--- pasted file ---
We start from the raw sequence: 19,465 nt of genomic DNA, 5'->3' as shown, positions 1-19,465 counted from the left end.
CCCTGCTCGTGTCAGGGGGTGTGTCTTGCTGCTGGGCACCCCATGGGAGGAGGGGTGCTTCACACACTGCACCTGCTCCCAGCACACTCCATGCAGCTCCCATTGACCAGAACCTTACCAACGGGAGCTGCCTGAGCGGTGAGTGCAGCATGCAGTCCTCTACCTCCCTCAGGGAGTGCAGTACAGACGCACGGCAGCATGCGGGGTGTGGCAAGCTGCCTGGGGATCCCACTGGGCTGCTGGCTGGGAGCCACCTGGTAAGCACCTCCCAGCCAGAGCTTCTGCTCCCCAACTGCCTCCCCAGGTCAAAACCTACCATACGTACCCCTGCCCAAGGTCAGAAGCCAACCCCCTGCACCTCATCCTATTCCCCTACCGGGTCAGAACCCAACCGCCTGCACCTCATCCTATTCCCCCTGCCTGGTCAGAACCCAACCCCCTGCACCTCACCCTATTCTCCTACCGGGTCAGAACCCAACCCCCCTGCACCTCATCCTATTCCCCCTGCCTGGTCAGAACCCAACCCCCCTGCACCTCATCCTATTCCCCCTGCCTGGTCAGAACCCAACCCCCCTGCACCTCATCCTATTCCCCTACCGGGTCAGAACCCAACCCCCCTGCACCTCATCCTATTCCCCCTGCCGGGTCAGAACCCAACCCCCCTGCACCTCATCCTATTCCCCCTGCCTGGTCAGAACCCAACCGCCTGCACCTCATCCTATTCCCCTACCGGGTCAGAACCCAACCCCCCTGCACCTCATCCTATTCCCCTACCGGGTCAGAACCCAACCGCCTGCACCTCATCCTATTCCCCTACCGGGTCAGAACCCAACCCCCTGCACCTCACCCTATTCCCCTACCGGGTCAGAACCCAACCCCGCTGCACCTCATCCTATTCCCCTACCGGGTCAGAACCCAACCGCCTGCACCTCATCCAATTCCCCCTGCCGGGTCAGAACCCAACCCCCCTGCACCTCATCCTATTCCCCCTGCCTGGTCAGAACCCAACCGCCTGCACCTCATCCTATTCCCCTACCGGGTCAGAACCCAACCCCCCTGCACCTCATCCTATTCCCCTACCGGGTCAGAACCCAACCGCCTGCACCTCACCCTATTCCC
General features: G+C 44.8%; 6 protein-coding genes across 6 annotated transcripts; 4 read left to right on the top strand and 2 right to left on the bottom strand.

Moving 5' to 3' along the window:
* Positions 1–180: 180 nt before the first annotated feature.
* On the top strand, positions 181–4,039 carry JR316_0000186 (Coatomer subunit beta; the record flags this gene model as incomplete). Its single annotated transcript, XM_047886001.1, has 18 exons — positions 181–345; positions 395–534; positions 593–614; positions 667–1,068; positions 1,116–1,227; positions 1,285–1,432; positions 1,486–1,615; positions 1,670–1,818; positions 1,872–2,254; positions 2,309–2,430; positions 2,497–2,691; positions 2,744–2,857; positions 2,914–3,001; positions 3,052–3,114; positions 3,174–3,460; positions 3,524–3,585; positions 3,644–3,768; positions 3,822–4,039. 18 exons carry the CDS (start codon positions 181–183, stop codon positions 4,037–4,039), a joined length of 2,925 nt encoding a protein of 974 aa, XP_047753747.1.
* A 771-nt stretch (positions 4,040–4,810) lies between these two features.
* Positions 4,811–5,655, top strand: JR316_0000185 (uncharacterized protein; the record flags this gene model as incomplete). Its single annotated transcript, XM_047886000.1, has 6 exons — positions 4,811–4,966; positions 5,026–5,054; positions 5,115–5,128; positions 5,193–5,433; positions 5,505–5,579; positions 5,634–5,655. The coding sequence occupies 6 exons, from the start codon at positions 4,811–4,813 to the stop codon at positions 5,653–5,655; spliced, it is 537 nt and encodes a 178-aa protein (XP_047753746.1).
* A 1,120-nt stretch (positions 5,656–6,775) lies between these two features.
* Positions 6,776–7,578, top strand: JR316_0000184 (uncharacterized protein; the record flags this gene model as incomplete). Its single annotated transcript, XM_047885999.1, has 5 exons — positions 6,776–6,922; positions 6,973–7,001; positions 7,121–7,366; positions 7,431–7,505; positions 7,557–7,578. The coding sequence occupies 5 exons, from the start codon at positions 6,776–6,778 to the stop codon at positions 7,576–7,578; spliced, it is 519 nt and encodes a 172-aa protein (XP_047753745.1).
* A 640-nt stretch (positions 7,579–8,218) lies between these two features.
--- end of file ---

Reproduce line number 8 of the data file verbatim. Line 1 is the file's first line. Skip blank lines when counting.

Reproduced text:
* Positions 4,811–5,655, top strand: JR316_0000185 (uncharacterized protein; the record flags this gene model as incomplete). Its single annotated transcript, XM_047886000.1, has 6 exons — positions 4,811–4,966; positions 5,026–5,054; positions 5,115–5,128; positions 5,193–5,433; positions 5,505–5,579; positions 5,634–5,655. The coding sequence occupies 6 exons, from the start codon at positions 4,811–4,813 to the stop codon at positions 5,653–5,655; spliced, it is 537 nt and encodes a 178-aa protein (XP_047753746.1).